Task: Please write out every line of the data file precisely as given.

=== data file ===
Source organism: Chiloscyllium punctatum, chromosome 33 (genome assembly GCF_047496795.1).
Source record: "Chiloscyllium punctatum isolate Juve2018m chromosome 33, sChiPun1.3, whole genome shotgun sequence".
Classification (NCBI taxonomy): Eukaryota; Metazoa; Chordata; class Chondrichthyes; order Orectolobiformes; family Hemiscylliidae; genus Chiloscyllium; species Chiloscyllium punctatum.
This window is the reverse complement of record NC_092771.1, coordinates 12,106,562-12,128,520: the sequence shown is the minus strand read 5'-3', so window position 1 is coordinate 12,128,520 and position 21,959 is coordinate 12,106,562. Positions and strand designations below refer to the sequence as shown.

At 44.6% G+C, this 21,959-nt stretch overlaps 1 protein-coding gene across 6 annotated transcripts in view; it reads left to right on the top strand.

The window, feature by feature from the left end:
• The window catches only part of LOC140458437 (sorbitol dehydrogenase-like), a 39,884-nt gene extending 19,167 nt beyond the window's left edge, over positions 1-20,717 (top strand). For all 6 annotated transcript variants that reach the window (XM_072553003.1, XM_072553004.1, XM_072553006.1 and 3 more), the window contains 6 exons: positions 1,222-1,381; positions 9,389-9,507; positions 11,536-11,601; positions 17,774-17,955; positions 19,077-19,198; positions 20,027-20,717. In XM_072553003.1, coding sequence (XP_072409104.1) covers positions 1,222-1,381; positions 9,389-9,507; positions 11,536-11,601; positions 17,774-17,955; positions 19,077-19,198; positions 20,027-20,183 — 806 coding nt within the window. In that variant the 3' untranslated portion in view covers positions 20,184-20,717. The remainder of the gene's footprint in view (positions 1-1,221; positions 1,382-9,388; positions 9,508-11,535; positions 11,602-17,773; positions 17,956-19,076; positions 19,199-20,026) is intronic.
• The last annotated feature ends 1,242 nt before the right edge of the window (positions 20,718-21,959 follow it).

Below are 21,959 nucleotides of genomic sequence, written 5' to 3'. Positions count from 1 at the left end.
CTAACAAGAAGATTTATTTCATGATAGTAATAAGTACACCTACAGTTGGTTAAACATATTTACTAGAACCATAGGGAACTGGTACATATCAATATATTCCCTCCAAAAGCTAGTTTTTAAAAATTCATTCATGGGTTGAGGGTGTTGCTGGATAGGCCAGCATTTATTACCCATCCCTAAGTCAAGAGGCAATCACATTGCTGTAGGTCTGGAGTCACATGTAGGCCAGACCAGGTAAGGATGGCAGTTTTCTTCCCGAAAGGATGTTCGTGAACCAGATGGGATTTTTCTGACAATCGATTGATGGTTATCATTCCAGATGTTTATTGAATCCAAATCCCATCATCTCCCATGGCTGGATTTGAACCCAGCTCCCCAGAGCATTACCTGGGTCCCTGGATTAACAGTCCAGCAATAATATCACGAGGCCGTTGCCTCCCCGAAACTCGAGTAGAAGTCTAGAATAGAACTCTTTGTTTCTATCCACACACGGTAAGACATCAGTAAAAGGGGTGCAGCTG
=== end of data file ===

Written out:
Source organism: Chiloscyllium punctatum, chromosome 33 (genome assembly GCF_047496795.1).
Source record: "Chiloscyllium punctatum isolate Juve2018m chromosome 33, sChiPun1.3, whole genome shotgun sequence".
Classification (NCBI taxonomy): Eukaryota; Metazoa; Chordata; class Chondrichthyes; order Orectolobiformes; family Hemiscylliidae; genus Chiloscyllium; species Chiloscyllium punctatum.
This window is the reverse complement of record NC_092771.1, coordinates 12,106,562-12,128,520: the sequence shown is the minus strand read 5'-3', so window position 1 is coordinate 12,128,520 and position 21,959 is coordinate 12,106,562. Positions and strand designations below refer to the sequence as shown.

At 44.6% G+C, this 21,959-nt stretch overlaps 1 protein-coding gene across 6 annotated transcripts in view; it reads left to right on the top strand.

The window, feature by feature from the left end:
• The window catches only part of LOC140458437 (sorbitol dehydrogenase-like), a 39,884-nt gene extending 19,167 nt beyond the window's left edge, over positions 1-20,717 (top strand). For all 6 annotated transcript variants that reach the window (XM_072553003.1, XM_072553004.1, XM_072553006.1 and 3 more), the window contains 6 exons: positions 1,222-1,381; positions 9,389-9,507; positions 11,536-11,601; positions 17,774-17,955; positions 19,077-19,198; positions 20,027-20,717. In XM_072553003.1, coding sequence (XP_072409104.1) covers positions 1,222-1,381; positions 9,389-9,507; positions 11,536-11,601; positions 17,774-17,955; positions 19,077-19,198; positions 20,027-20,183 — 806 coding nt within the window. In that variant the 3' untranslated portion in view covers positions 20,184-20,717. The remainder of the gene's footprint in view (positions 1-1,221; positions 1,382-9,388; positions 9,508-11,535; positions 11,602-17,773; positions 17,956-19,076; positions 19,199-20,026) is intronic.
• The last annotated feature ends 1,242 nt before the right edge of the window (positions 20,718-21,959 follow it).

Below are 21,959 nucleotides of genomic sequence, written 5' to 3'. Positions count from 1 at the left end.
CTAACAAGAAGATTTATTTCATGATAGTAATAAGTACACCTACAGTTGGTTAAACATATTTACTAGAACCATAGGGAACTGGTACATATCAATATATTCCCTCCAAAAGCTAGTTTTTAAAAATTCATTCATGGGTTGAGGGTGTTGCTGGATAGGCCAGCATTTATTACCCATCCCTAAGTCAAGAGGCAATCACATTGCTGTAGGTCTGGAGTCACATGTAGGCCAGACCAGGTAAGGATGGCAGTTTTCTTCCCGAAAGGATGTTCGTGAACCAGATGGGATTTTTCTGACAATCGATTGATGGTTATCATTCCAGATGTTTATTGAATCCAAATCCCATCATCTCCCATGGCTGGATTTGAACCCAGCTCCCCAGAGCATTACCTGGGTCCCTGGATTAACAGTCCAGCAATAATATCACGAGGCCGTTGCCTCCCCGAAACTCGAGTAGAAGTCTAGAATAGAACTCTTTGTTTCTATCCACACACGGTAAGACATCAGTAAAAGGGGTGCAGCTG